Peter Cleverley has been painting and teaching for more than forty years. A graduate from the Dunedin School of art in 1974, he retired from teaching at the School in 2016 and exhibits regularly throughout Aotearoa.
Cleverley is considered an expressionist painter, whose place and time associates him with a generation of New Zealand artists that include Jeffery Harris and Philip Trusttum. Yet, there are other aspects to Cleverley’s practice that are of significance and worthy of more attention, the territory that he shares with artists that include Richard Killeen and Seraphine Pick. All three are interested in the specific and peculiar nature of human behavior. Cleverly is especially conscious of our tenuous place in time, our hesitations, doubts and fragmented moments of bliss and near certainty.
It is a condition that is alluded to in Never There Yet, the personalities of all his painting, sharing the same space with one another, yet virtually unaware of one another’s presence, their subjects, looking out at us as visitors, almost seemingly mindful of painting’s capacity to create ambiguous and unresolved encounters with the reality of the ebb and flow of our state of being.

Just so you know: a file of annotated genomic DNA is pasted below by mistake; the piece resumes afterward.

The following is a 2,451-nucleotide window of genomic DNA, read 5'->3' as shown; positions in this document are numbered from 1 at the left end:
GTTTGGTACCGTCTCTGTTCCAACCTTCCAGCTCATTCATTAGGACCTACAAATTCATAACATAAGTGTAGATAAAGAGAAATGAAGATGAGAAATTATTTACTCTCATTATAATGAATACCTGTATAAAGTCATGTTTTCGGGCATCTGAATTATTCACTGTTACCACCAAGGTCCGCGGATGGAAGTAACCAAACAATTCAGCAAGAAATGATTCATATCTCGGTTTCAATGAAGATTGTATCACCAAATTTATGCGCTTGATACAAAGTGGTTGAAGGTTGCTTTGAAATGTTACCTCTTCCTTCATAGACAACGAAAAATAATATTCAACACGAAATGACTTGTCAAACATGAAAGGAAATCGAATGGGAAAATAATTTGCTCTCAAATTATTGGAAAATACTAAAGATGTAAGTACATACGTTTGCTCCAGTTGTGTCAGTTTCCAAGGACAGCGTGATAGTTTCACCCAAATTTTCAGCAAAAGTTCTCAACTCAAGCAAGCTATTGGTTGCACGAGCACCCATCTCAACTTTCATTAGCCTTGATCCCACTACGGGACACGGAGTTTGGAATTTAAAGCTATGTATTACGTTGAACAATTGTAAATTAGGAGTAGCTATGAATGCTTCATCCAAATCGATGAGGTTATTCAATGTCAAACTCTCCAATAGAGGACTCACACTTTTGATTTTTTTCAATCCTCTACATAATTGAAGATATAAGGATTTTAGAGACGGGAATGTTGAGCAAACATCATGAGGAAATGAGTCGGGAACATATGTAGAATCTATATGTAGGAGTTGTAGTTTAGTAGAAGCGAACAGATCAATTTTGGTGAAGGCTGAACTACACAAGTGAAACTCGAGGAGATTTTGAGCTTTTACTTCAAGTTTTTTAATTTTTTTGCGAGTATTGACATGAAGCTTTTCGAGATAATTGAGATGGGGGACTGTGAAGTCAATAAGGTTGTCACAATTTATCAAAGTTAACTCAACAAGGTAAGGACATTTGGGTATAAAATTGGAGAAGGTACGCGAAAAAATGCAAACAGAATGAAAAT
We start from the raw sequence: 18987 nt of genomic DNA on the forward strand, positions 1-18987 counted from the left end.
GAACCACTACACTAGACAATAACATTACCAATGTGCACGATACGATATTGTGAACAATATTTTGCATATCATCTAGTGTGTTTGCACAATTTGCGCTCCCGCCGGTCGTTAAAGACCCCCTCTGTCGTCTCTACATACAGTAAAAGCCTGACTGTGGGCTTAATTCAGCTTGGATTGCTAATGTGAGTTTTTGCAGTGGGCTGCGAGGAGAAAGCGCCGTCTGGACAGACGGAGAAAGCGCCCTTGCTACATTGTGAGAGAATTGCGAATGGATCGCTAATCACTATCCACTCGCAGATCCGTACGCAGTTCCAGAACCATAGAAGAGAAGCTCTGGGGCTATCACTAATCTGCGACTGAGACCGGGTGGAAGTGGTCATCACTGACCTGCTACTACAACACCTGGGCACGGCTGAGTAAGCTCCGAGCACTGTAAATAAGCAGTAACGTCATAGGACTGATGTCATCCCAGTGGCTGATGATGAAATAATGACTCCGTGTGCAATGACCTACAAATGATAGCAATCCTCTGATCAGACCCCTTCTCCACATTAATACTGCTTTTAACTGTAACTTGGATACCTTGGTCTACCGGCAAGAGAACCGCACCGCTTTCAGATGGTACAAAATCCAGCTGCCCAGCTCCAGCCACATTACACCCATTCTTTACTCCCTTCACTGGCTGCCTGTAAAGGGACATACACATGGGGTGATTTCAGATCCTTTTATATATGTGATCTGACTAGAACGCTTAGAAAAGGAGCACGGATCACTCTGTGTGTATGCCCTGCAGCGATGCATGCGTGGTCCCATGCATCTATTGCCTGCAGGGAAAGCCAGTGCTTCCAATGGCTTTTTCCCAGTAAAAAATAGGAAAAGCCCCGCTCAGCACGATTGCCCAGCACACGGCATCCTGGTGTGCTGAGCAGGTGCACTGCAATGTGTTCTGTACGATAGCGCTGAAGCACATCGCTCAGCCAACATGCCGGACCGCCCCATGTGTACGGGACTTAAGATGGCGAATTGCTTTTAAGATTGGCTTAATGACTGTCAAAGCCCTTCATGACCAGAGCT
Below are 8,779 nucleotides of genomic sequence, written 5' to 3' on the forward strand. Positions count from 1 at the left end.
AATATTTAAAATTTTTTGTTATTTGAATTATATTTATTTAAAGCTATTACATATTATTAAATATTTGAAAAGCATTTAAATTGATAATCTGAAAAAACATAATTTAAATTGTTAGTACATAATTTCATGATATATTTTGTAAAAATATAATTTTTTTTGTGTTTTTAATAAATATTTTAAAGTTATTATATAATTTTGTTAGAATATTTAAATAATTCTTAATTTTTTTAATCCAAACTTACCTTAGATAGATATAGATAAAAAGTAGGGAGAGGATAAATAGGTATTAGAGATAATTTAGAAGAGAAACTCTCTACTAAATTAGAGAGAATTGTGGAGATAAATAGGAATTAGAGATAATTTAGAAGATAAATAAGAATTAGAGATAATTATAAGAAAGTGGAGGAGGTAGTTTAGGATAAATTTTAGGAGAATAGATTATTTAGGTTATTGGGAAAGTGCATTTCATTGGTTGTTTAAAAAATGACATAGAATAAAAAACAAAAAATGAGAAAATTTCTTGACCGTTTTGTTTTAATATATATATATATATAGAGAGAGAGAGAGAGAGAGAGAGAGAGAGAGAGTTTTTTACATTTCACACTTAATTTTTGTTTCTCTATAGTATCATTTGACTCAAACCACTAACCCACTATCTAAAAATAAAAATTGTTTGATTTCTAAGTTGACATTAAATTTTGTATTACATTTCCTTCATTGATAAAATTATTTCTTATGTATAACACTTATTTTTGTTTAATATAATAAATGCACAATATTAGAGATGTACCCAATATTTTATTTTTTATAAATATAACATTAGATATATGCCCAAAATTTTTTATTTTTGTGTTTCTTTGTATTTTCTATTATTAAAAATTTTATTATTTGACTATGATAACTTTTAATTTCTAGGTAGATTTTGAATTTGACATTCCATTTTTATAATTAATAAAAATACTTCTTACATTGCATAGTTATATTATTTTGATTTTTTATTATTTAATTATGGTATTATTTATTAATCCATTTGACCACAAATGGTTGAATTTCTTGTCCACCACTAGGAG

The floating heads in Cleverley’s painting The Second Moon are conceived and crafted as a narrative all of their own. Yet, as a painter, Cleverley is every bit as interested in the floating blue presence meandering around these subjects, offering the promise of a site or location, yet continually shifting our perspective in place and time. Cleverley’s nearly coherent universe admits to its promises of reality, but it is an idea that is only sustained by a shared recognition of such an experience as being tenuous. Certainly, Never There Yet is an exhibition that has much to say, reminding us about a fragility and a resilience, fundamental and essential to the nature of human behavior.
Peter Cleverley, Never There Yet
Chambers Gallery, 80 Durham Street, Sydenham
9 – 26 February
- Peter Cleverley, The Second Moon, 2017, oil on canvas